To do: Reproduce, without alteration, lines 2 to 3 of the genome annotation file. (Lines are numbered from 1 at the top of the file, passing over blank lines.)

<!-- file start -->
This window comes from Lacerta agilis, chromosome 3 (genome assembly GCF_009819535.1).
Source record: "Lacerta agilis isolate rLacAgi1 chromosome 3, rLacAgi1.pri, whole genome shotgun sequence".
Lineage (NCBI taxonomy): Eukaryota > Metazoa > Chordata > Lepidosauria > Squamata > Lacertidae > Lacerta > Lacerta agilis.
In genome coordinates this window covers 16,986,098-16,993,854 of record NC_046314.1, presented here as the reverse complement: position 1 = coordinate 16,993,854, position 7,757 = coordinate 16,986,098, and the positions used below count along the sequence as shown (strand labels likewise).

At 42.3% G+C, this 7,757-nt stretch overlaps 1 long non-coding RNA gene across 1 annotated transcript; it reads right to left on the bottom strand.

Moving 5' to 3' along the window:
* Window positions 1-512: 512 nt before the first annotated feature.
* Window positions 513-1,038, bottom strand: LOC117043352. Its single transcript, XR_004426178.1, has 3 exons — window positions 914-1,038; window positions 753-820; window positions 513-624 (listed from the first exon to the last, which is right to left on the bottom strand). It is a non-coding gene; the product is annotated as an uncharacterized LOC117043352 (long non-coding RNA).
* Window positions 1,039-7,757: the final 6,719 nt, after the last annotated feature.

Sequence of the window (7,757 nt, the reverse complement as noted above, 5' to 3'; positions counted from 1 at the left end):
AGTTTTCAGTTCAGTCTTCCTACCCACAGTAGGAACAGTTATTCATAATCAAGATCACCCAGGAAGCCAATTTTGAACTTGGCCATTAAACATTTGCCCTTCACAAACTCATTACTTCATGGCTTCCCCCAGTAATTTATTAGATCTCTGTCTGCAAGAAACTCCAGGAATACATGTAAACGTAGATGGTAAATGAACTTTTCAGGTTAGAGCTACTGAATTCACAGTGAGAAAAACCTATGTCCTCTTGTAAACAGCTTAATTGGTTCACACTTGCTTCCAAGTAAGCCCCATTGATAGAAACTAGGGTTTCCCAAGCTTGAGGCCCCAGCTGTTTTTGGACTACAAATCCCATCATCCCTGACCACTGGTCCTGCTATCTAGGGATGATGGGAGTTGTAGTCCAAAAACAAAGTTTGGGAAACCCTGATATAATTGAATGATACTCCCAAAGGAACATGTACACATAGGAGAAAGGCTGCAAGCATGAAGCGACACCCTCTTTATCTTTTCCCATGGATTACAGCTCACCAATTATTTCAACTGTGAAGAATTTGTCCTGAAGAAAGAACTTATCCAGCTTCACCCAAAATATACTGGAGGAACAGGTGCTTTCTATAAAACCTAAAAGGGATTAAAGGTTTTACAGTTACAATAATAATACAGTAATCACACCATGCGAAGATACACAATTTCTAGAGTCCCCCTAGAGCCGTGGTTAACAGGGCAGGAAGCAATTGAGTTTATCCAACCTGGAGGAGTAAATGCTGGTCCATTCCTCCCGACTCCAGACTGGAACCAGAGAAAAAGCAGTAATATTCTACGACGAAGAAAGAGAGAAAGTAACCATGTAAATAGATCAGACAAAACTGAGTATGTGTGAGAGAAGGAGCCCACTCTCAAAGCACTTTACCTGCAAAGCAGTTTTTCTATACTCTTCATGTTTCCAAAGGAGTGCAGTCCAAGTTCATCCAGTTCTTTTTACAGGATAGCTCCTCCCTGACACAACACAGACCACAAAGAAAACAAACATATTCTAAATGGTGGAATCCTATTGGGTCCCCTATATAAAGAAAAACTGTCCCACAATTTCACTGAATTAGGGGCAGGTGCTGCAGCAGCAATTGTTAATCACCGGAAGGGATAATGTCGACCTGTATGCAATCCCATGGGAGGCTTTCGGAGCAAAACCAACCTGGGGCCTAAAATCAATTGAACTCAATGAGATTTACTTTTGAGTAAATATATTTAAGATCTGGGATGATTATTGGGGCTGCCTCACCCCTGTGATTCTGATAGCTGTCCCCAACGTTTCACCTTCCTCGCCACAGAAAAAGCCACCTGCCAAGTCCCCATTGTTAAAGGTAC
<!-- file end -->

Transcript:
Source record: "Lacerta agilis isolate rLacAgi1 chromosome 3, rLacAgi1.pri, whole genome shotgun sequence".
Lineage (NCBI taxonomy): Eukaryota > Metazoa > Chordata > Lepidosauria > Squamata > Lacertidae > Lacerta > Lacerta agilis.